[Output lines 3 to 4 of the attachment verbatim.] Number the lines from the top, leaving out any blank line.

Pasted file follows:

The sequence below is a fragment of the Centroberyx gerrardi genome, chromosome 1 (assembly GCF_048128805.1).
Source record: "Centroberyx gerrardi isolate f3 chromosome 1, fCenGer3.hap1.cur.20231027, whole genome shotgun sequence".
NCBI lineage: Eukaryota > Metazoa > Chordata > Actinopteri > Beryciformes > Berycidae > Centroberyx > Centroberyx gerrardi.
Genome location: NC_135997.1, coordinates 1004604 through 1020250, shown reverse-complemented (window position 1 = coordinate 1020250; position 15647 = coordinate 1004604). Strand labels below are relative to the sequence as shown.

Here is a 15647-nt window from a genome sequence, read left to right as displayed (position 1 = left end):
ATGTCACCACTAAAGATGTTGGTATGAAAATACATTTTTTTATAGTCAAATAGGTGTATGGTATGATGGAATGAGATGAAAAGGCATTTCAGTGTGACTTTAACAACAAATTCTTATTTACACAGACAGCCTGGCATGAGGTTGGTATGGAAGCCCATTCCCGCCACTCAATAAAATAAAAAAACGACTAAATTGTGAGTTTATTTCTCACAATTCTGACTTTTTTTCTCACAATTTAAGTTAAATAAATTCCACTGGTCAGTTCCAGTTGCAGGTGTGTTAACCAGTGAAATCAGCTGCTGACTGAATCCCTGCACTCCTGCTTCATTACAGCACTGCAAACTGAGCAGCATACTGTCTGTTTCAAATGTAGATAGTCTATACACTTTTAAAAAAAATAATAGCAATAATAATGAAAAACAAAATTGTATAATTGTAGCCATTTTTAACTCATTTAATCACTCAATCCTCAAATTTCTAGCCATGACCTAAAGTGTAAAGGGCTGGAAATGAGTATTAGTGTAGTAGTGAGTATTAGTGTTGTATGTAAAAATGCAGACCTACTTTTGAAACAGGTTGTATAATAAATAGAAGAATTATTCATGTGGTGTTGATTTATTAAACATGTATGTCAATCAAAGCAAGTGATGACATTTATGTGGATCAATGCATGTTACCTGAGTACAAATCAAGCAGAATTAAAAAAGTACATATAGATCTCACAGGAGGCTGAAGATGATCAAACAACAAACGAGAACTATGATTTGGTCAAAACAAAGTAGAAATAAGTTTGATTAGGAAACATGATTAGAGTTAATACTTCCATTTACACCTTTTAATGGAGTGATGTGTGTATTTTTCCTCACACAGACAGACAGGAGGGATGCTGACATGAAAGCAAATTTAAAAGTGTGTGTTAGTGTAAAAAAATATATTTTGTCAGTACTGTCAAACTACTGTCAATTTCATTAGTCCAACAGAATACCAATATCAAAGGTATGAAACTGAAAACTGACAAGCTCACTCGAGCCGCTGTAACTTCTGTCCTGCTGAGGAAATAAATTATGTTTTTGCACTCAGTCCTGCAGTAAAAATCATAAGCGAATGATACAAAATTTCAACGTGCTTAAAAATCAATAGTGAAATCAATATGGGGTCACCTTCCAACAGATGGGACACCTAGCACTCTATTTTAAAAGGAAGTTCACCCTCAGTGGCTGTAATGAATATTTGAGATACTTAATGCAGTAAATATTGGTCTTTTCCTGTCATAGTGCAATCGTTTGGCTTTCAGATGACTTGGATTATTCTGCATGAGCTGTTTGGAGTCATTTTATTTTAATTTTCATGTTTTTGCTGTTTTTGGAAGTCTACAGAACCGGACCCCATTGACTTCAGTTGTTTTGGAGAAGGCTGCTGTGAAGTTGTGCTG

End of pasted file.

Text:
NCBI lineage: Eukaryota > Metazoa > Chordata > Actinopteri > Beryciformes > Berycidae > Centroberyx > Centroberyx gerrardi.
Genome location: NC_135997.1, coordinates 1004604 through 1020250, shown reverse-complemented (window position 1 = coordinate 1020250; position 15647 = coordinate 1004604). Strand labels below are relative to the sequence as shown.